It would be hard not to notice China’s ever-increasing domination of the production of ever-cheaper manufactured good. Many in the West explain this by pointing to China’s pool of cheap labour. This simplistic explanation is mistaken and will lead to missed opportunities as China continues to play an increasingly important part in the global economy.

Shanghai ("Blick auf die Skyline von Pudong" by Yorky ex Wikimedia)

Shanghai
(“Blick auf die Skyline von Pudong” by Yorky ex Wikimedia)

 If having cheap labour was the main factor in being able to produce and sell cheap manufactured goods, then counties, such as those in Africa, which have even cheaper labour should be outperforming China; or countries like Mexico and Egypt, with cheap labour and proximity to the major markets in the US and Europe, should be dominant. But, clearly, these countries are not matching China’s performance.

The fact that China’s success does not depend on the size of its cheap labour force is clear when we look at the statistics for the period from 1995 to 2002. During this period, China increased

If having cheap labour was the main factor in being able to produce and sell cheap manufactured goods, then counties, such as those in Africa, which have even cheaper labour should be outperforming China; or countries like Mexico and Egypt, with cheap labour and proximity to the major markets in the US and Europe, should be dominant. But, clearly, these countries are not matching China’s performance.

The fact that China’s success does not depend on the size of its cheap labour force is clear when we look at the statistics for the period from 1995 to 2002. During this period, China increased manufacturing output by an enormous average of 17 per cent per annum while reducing the number of manufacturing jobs by 15 million.

To understand the reasons for China’s success, we need to look at how the Chinese see their history and geographical place in the world.

Through most of recorded history, up to the eighteenth century, China has been the leading manufacturing and trading nation in the world. For well over two thousand years, the Chinese have been exporting their manufactured good, such as silk and porcelain, to these regions. The Chinese were manufacturing silk at least 3,500 years, and porcelain about 1,500 years, before anyone in the West was able to do so.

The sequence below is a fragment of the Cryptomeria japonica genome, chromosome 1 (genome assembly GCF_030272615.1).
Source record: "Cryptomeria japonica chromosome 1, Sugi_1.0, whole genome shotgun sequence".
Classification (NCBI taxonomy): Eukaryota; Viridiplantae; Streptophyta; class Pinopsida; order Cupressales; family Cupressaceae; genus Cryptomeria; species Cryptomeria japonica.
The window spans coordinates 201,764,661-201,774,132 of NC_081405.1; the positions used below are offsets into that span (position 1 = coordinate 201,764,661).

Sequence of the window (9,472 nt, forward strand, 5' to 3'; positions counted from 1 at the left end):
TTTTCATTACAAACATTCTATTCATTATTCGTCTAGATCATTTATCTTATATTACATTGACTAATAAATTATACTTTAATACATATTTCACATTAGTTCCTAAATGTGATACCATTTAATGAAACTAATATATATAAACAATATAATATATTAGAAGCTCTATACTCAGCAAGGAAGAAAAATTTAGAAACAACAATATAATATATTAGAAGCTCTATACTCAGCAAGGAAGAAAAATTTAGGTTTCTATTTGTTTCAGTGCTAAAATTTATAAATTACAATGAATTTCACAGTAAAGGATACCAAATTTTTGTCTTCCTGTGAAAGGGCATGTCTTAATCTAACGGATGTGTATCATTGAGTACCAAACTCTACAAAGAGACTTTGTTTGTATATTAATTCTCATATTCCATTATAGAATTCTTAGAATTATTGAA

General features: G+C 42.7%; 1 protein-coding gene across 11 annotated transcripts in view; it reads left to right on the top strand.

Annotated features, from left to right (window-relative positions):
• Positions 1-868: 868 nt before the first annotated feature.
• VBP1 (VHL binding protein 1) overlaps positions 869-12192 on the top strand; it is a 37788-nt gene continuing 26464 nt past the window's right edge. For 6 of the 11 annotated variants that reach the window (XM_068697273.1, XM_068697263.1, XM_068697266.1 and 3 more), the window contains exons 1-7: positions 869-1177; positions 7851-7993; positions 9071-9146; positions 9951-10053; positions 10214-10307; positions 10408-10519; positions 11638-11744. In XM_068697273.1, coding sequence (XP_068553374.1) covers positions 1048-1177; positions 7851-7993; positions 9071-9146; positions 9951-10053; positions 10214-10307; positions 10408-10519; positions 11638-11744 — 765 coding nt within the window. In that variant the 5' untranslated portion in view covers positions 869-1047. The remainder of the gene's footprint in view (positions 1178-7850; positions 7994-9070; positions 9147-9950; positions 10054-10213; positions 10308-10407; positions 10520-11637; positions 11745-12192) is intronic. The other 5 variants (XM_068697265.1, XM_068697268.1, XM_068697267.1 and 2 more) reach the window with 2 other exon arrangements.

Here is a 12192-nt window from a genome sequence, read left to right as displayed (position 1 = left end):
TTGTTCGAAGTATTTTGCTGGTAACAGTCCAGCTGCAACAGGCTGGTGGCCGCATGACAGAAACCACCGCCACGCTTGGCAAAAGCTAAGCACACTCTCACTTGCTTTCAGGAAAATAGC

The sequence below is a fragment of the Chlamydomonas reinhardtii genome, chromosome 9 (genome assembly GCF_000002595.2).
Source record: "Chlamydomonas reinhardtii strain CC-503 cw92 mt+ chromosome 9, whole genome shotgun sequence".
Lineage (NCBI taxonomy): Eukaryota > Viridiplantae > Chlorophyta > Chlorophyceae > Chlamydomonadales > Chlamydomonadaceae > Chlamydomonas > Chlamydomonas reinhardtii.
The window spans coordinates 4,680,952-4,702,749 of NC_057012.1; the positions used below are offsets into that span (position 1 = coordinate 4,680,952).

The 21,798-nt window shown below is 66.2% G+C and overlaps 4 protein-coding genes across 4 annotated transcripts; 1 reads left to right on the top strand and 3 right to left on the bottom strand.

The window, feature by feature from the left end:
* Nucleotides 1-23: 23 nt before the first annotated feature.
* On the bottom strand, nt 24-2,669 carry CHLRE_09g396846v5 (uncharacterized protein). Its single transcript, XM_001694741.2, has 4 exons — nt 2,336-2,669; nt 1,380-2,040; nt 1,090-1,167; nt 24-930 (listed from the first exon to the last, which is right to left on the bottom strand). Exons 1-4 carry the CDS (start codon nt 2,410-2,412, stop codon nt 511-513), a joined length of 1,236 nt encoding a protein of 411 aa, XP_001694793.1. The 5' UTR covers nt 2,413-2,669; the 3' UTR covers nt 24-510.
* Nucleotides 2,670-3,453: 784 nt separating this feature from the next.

The Chinese call their country “Zhongguo” which is usually translated as “The Middle Kingdom” but really means “the central land”. China sees itself as the centre of the world, surrounded by the less advanced regions of Europe in the West, Arabia in the South-West, India in the south and Japan and America in the East. The great trade routes of the Silk Road to the Middle East and Europe, and the Silk Route of the Sea to India and Arabia, were developed to carry that trade.

China’s recorded history spans a period of more than 3,000 years. Throughout that period, there is a repeated pattern of a great emperor uniting the nation and founding a brutal but short-lived dynasty. This is followed by a long period of prosperity, and then a period of decline, ending in civil war before the rise of new great emperor who again unifies the nation. In 221 BC, the Emperor Shi Huangdi unified China and founded the Chin Dynasty. Soon after his death, his Dynasty collapsed to be replaced by the great Han Dynasty which lasted until 220 AD. This was followed by a period of decline known as the Three Dynasties. This period of decline ended when Wen Ti again unified the country and founded the short-lived Sui Dynasty (581 to 618) to be followed by the prosperous T’ang Dynasty and then the slow decline of the Sung. This decline ended when, China was conquered by the Mongols under the brutal Kublai Khan who established the Yuan Dynasty. Again, the first dynasty of the cycle was short (1279 to 1368) and was followed by the prosperity of the Ming Dynasty and decline during the Ch’ing Dynasty, eventually ending in the civil war of the Communist Revolution and a new powerful Emperor in Mao Zedong.

The Travel of Zhang Qian to the West. Mogao caves, 618-712 CE (Public domain)

The Travel of Zhang Qian to the West. Mogao caves, 618-712 CE (Public domain)

Like his predecessors, Mao united the nation but also brought the brutality of the Cultural Revolution. In this view, the next stage of the cycle is bound to be a long period of prosperity.

As it has always been, China expects that this prosperity will be based on advanced manufacturing and trade. China is achieving this by using technology to tie itself tightly into the supply chain of the wealthy consumer countries – so that the purchase of a shirt in an American Wal-Mart store will automatically trigger an order and begin a manufacturing process in China.

As China is showing, as manufacturing becomes ever more automated, the route to prosperity is not by exploiting cheap labour but in finding creative ways of becoming part of collaborative networks which supply needs worldwide.